The insurance industry is a highly regulated one. As such, it is essential to be aware of changes in the law, regulations and court rulings that impact how the insurance world operates.
This article summarises key reforms and rulings over the past year, with a predominant focus on general insurance.
Claims handling has been recognised as a financial service since 1 January 2022. This means that persons providing claims handling and settling services must hold an Australian financial services (AFS) licence under s 911A of the Corporations Act 2001 (Cth). Such reform impacts insurers and brokers who currently have an AFS licence but need to extend its coverage to include claims handling, and stand-alone claims handling firms previously operating without a licence. Once licensed, persons handling insurance claims must comply with obligations, including the provision of services with efficiency, honesty and fairness (s 912A(1)(a) of the Corporations Act 2001 (Cth)) and to provide appropriate disclosure to consumers. In addition, the Financial Sector Reform (Hayne Royal Commission Response) (2021 Measures No.1) Regulations 2021 specify that unlicensed persons cannot provide advice as to how insurance benefits should be structured (e.g. lump sum vs a regular stream), managed or used and other insurance products not held by the claimant (reg 7.1.08AA).
COVID-BI related claims of LCA Marrickville Pty Limited v Swiss Re International SE  FCAFC 17 (‘the Second Test Case’) and The Star Entertainment Group Limited v Chubb Insurance Australia Ltd & Ors  FCAFC 17 (‘Star Entertainment’) were appealed to the Full Court of the Federal Court of Australia. On 21 February 2022, the Full Court handed down its judgment, predominantly upholding first-instance findings. There were, however, issues on which the Full Court had disagreed. First-instance ruling found that it would not be unreasonable for insurers to withhold interest payments under s 57 of the Insurance Contracts Act 1984 (Cth) until it is determined as liable to make payments. However, the Full Court found that reasonableness should be decided on a case-by-case basis, with exceptions.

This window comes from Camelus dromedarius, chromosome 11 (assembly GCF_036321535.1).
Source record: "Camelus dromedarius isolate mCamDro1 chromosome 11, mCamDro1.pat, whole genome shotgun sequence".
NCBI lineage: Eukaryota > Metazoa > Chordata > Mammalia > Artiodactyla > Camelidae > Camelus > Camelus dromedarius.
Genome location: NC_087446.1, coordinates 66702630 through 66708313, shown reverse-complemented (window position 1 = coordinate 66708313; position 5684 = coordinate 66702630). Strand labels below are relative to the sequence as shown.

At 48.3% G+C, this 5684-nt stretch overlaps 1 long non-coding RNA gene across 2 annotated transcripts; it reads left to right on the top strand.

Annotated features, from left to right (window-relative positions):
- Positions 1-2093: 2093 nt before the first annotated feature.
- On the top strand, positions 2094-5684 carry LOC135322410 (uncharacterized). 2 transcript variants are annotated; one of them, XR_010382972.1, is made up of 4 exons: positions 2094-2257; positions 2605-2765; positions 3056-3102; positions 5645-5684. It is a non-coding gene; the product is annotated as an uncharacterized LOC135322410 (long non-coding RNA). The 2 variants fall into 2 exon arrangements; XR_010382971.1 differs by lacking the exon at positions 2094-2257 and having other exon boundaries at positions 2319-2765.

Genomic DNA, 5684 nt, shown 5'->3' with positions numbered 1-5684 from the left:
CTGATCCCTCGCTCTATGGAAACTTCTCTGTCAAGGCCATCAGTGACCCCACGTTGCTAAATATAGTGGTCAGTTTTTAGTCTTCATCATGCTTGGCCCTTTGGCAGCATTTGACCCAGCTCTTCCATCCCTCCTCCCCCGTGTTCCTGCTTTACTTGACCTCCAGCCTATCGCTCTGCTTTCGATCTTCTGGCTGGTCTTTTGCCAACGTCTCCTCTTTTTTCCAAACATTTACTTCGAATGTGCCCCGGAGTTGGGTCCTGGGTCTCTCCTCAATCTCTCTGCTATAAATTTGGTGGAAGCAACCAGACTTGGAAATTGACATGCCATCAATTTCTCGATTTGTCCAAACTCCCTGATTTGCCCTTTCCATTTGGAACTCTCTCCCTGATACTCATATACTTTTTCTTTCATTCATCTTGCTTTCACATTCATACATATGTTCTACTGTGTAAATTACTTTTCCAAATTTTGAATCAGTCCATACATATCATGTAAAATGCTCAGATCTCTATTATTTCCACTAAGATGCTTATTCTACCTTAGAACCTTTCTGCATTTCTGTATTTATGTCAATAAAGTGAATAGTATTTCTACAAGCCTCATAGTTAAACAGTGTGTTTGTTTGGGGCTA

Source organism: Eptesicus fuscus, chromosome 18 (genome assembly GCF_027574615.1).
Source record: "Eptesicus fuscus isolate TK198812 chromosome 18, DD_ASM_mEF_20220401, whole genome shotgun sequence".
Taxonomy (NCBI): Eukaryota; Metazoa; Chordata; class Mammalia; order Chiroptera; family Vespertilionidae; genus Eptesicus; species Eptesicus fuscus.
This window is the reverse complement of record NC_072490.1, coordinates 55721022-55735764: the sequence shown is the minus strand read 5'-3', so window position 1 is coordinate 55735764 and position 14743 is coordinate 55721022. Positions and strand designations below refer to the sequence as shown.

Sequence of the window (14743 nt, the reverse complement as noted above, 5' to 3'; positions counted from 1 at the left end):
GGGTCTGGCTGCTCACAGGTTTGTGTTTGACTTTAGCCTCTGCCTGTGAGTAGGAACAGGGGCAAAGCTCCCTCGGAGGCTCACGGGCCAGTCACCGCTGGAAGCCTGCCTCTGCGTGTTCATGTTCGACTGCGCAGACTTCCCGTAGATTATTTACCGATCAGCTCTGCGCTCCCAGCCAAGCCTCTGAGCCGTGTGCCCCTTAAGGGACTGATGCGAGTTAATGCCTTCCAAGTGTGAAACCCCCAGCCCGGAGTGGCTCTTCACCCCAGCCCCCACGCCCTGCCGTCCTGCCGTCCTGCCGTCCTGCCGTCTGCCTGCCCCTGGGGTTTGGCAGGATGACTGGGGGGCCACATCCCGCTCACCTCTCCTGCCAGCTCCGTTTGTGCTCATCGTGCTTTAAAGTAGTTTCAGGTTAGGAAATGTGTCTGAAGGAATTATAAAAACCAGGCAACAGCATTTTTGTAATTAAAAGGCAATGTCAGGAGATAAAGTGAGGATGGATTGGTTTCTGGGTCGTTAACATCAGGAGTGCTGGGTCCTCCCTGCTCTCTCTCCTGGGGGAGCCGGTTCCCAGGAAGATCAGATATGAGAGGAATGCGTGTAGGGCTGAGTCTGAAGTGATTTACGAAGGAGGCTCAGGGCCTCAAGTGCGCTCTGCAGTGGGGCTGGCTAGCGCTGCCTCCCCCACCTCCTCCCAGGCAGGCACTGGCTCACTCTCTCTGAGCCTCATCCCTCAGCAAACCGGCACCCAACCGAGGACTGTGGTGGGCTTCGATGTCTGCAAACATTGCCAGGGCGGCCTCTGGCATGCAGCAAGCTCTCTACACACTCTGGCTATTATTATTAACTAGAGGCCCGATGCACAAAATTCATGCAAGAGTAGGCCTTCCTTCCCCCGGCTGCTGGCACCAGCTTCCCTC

Furthermore, it was found that JobKeeper payments should be resolved by referencing the construction and application of actual policy terms rather than general indemnity principles. From there, the eligibility for JobKeeper payments is not dependent upon whether there was a pandemic outbreak within some radius of the insured premises and ought not to be deducted from insurer liability under the policy coverage.
On 31 March 2022, the Federal government amended the Terrorism and Cyclone Insurance Act 2003 (Cth) to establish a cyclone reinsurance pool. It is aimed at the cyclone and related flood damage, including wind, rain, rainwater run-off and storm damage, arising between the cyclone event and 48 hours thereafter. In particular, the pool will provide reinsurance cover for residential homes and contents, residential strata and commercial property policies with less than $5m sum insured across risks covered (property, contents and BI) from participating insurers.
APRA released additional draft reporting standards for life and general insurers on 6 April 2022, in addition to further revisions for private health insurers.
The cyclone reinsurance pool commenced operations in July 2022. It operates across Australia but predominantly targets cyclone-prone areas in northern Australia to improve insurance affordability. It is backed by an AUD$10 billion government guarantee, but in the long term, the pool is intended to be fully funded through premiums paid by insurers writing relevant policies. Participation will become mandatory by the end of 2023 for large insurers and 2024 for smaller insurers.